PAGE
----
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Hlahol Union Building

The building played an important role in feminist history because it hosted the first activist meeting of the Czech women’s movement. The meeting was presided by Karla Máchová, Czech writer, translator, politician, and editor of the Brno-based magazine, Ženský list (Women’s Paper). This was first-ever event organized in Prague on International Women’s Day (then held primarily to promote women’s suffrage).

The building provided rental apartments as well as the seat of the Hlahol Union. Commissioned by Hlahol, it was designed by Josef Fanta and František Schlaffner (first design) and constructed in 1904–1905. It stretches across an entire urban block, facing both the embankment (Masarykovo nábřeží) and Vojtěšská Street. The site was originally occupied by two small blocks between the river and a predecessor of Vojtěšská Street. The building’s valuable Art Nouveau decorations were created by Alfons Mucha, Karel Ludvík Klusáček (allegory of Music – segmental pediment, sgraffiti), Josef Pekárek (sculptural decorations of the front, sculpture on the top of the pediment), Karel Mottl (ornamental decorations), and others. The main hall features a glass ceiling with unique chandeliers, busts of Hlahol’s significant members (conductors), and a lunette painted by Alfons Mucha and named “Czech Song”. The union’s museum is found on the second floor.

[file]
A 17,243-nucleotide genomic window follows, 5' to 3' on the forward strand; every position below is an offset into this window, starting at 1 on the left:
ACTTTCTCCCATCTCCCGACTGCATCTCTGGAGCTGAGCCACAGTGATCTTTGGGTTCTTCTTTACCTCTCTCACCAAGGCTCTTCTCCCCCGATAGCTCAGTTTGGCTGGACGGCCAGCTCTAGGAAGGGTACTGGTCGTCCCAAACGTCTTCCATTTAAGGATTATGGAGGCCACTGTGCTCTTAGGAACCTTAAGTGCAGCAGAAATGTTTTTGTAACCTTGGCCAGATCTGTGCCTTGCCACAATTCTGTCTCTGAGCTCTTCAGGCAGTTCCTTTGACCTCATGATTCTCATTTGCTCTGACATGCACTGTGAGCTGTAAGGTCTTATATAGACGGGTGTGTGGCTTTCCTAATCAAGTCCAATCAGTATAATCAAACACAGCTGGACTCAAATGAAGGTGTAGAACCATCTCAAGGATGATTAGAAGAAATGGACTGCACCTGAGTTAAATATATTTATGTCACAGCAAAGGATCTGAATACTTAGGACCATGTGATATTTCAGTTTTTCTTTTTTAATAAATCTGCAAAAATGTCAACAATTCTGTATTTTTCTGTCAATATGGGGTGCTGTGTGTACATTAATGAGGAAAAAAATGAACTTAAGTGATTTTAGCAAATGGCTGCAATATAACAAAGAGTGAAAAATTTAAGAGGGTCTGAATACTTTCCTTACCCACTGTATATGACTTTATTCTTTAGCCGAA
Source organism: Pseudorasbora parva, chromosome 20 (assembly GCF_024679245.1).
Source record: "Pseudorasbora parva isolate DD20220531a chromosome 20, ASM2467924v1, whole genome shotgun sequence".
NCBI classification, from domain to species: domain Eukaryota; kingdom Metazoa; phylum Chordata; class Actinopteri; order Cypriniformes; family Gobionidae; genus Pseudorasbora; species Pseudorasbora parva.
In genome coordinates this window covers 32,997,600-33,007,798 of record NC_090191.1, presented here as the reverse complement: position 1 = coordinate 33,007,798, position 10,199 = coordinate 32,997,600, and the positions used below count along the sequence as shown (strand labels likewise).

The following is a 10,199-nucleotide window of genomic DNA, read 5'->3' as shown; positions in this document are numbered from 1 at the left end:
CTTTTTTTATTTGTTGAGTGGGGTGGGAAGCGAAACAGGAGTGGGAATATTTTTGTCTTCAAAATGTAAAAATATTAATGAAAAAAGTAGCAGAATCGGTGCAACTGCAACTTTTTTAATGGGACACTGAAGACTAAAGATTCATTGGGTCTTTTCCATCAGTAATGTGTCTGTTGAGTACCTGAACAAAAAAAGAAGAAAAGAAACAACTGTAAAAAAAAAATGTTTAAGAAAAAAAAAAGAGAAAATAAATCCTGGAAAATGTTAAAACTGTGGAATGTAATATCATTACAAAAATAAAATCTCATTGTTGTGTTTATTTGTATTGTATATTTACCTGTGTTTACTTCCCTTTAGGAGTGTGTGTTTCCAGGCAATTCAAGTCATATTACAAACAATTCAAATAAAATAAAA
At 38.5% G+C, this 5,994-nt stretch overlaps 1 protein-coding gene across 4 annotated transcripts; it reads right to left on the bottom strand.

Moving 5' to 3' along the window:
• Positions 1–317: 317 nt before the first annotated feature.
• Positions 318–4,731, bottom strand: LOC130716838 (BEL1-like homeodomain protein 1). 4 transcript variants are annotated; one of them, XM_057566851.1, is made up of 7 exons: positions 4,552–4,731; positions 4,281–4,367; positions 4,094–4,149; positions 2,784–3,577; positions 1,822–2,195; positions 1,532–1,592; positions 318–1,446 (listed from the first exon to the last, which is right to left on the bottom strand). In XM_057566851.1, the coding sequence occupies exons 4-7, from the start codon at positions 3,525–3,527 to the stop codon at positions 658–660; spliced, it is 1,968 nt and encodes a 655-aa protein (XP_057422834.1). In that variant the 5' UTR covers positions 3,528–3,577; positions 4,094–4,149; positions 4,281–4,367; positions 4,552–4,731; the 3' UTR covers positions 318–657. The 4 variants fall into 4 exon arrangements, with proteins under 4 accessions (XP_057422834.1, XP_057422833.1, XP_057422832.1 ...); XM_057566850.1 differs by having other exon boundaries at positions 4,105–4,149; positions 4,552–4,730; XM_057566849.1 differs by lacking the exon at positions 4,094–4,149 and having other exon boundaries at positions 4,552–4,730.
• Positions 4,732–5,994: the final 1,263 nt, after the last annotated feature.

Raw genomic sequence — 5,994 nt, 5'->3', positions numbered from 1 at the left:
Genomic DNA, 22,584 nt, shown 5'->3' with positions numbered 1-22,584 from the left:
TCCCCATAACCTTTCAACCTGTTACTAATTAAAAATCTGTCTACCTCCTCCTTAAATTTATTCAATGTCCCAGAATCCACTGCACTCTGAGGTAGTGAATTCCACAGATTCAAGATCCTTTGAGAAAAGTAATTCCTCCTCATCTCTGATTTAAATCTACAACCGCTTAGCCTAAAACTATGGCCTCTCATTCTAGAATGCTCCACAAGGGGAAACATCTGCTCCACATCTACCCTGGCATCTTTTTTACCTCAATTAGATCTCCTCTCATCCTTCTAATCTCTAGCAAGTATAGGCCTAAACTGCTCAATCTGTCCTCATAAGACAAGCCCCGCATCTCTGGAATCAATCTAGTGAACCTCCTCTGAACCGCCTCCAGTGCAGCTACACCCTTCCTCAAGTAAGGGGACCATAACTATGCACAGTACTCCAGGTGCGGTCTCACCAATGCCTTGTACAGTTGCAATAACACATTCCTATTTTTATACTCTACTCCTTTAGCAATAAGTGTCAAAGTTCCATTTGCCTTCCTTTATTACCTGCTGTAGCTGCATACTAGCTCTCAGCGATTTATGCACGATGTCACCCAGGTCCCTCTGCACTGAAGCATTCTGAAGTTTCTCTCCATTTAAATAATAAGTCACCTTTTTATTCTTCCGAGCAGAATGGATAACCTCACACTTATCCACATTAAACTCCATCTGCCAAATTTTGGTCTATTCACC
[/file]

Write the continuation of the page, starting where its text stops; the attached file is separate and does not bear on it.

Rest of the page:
The singing union Hlahol was founded in 1861 in Prague by the local conductor, singer, and brewer Jan Ludvík Lukes. It started as a 120-member male choir. A female choir was added in 1873. Eliška Krásnohorská was one of its members. The union relocated to the new building at the embankment (Masarykovo nábřeží 16) in 1905. Its motto, “Sing to reach the heart, the heart will reach the homeland”, was painted on the union’s flag by Josef Mánes. In addition to concerts, the choir performed at the unveiling of monuments dedicated to important leaders, funerals, or at the National Theatre’s foundation stone laying ceremony. In the interwar period, famous actresses Adina Mandlová and Hana Vítová lived in the Hlahol Building. During WWII, Hlahol’s premises were confiscated and assigned to the German engineering organization Todt, Einsatzgruppe VII. Hlahol was temporarily relocated to a building in Štěpánská Street. In January 1945, the choir started rehearsing back in the Hlahol Building, yet in April, the hall and the wardrobe were again confiscated for flour storage. It was only after the end of the war that the union could make use of its seat again. Hlahol’s mixed choir exists to present day.

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